Perhaps you could help the secondary principals, the poor dears are all in a tiz trying to work out why there was a fall in the number of students passing UE, a fall from 71 per cent in 2013 to 58 per cent in 2014.
Principals, however, are beating around the bush so tentatively, that the pheasants of truth can be considered as being left entirely undisturbed.
Sandy Pasley, the new SPANZ president, said ‘it simply came down to student preparedness’.
Came down to that?
Suddenly, out-of-the-blue, a 13 per cent drop?
Up to now, I had always thought, secondary teachers played some part in that preparation process, small as it apparently must be, but there to be found if you know where to look. But apparently not.
Silly me, how out of touch I’ve become. It must be the digital revolution – students these days must trot along to school, be informed of NCEA requirements, told to work them out, and then to get on with it. (And if perhaps, you want your subject teacher, try one of the local primary, where he or she is serving the community of schools.)
Oh, you want the principal, well he or she is deep in conference with other principals (meat pasties, salmon sandwiches).
Sandy goes on to say ‘it appeared students had been sprung by the new policy of needing 14 credits in three approved subjects.’
As if by a tiger?
And the teachers too?
Or was the ‘new policy of needing 14 credits …’ too much to take in?
It’s a mystery!
Or was it the ‘three approved subjects’ that was too much?
Perhaps, teachers in the three years available didn’t get round to asking what they were.
The PPTA manifesto has helping the poor as its prime motivation, so perhaps they were simply too busy collecting for the Salvation Army
What could those new approved subjects have been: Fabric, te reo, retailing, numeracy, literacy?
Who knows? It’s a mystery!
I hasten to the executive director of Universities of New Zealand.
Aha! According to Chris Whelan the new policy of needing 14 credits in the three approved subjects had long been signalled.
It appears the new policy was far from sprung.
More tortoise-crawled, than tiger-sprung (as so colourfully conveyed by Sandy Pasley).
Chris recommends something called a ‘wiggle room’ – well OK, but it seems Jeff has already had a significant influence.
He continues: ‘To get into university today, students need both NCEA level 3 and University Entrance. Students need to be studying sufficient literacy and numeracy credits.’
‘Aha – that has solved that one.’
But it doesn’t explain why the sudden drop – schools after all are boasting almost perfect pass rates in NCEA; NCEA apparently is a piece of cake, so why the drop?
Sandy is off again. (I hope you don’t mind me calling you Sandy, Sandy, I already feel I have got close to you.)
‘… students needed to take more responsibility in knowing what is required of them.’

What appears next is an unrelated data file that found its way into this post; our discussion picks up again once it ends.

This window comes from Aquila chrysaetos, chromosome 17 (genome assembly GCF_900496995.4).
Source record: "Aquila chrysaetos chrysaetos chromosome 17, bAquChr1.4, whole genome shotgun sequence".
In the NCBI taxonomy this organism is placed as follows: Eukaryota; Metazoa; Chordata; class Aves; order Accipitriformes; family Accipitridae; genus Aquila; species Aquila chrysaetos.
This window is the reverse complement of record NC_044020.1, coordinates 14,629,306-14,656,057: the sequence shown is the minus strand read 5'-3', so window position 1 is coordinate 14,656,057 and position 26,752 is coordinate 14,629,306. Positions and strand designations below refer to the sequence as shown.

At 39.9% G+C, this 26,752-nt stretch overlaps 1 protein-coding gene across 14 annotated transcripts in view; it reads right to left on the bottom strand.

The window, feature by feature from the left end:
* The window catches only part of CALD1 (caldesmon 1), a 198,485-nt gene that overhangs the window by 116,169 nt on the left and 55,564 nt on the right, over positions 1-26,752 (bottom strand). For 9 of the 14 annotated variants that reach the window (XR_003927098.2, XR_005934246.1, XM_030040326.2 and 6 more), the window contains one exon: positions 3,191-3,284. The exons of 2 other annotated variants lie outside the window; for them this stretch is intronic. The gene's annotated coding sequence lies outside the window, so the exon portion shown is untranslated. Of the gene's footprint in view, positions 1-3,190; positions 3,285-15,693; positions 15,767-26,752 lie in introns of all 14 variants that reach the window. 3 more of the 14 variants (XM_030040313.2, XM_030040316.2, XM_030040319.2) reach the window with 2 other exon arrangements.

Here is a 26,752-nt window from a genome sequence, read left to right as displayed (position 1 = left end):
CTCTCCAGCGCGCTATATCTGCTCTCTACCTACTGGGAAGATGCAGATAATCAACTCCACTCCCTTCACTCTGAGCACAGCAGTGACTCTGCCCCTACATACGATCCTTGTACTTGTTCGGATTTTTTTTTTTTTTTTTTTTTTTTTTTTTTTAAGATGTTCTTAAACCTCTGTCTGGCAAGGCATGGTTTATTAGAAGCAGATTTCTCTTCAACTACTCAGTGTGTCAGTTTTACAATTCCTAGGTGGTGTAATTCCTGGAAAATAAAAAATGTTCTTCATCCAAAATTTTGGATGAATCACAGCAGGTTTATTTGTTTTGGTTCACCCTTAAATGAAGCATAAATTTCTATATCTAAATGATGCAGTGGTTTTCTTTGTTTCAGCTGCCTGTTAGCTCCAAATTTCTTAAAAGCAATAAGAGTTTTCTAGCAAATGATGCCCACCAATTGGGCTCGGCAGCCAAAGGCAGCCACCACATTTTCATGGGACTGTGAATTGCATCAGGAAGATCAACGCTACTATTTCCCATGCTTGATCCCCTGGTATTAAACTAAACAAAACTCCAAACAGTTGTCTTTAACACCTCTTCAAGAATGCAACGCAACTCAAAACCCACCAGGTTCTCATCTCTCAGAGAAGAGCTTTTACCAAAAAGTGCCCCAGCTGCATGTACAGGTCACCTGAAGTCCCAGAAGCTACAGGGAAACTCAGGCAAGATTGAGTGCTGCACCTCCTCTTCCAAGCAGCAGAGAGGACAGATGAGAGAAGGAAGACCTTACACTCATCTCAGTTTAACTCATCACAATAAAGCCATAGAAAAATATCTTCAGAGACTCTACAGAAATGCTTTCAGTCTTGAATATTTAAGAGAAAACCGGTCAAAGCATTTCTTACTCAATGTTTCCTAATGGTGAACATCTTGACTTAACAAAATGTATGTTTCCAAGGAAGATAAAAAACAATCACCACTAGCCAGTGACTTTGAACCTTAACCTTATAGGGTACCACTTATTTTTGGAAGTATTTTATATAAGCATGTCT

‘.. it was likely that some students didn’t take notice until it was too late.’ (Very Jeff-like.)
But Sandy, Sandy, Sandy – there is something missing from our relationship.
You are just not taking me there.
I resort to Grease in my despair:
Stranded at the drive in
Branded a fool
What will they say
Monday at school?
Sandy can’t you see
I’m in misery
I sit and wonder why, oh?
You left me oh Sandy
Oh Sandy, baby someday
When high school is done
Our two worlds will be one
Sandy, Sandy, why oh Sandy?
With Sandy not satisfying, I have to go elsewhere for answers, perhaps back to Chris.
‘Although there was no direct evidence as to why so many students failed to gain UE last year, the three-subject requirement was likely at fault.’
My goodness, he’s on to it, thank God for the cognitive genius of academia … but …
Yeah … but … um … they were still just NCEA weren’t they?
It wasn’t Ijoid, Iibikio, or Gur was it? just plain old, everyday NCEA?
Here we have the best brains in the business, and it’s still a mystery. Here we have Sandy, head of that august body SPANZ, putting it down to the students being sprung on; and Chris, executive director of Universities New Zealand only able to say it was ‘likely’ the new three-subject requirement and recommending a ‘wiggle room’.
Enough! the garlic to the disordered senses of these eminent people is sitting exams against the fraud on the children’s intellect of internal credits.
With those three approved subject there was demanded a slight increase in the number of children having to sit exams to get UE.
This combined with children failed by primary schools for not being taught to think, with children diverted to easier options to keep the risk of failure down, and with the significant failure rate of certain groups in particular when they get to university – is an education scandal. And the only genuine commentary available on the frailties of the New Zealand education system.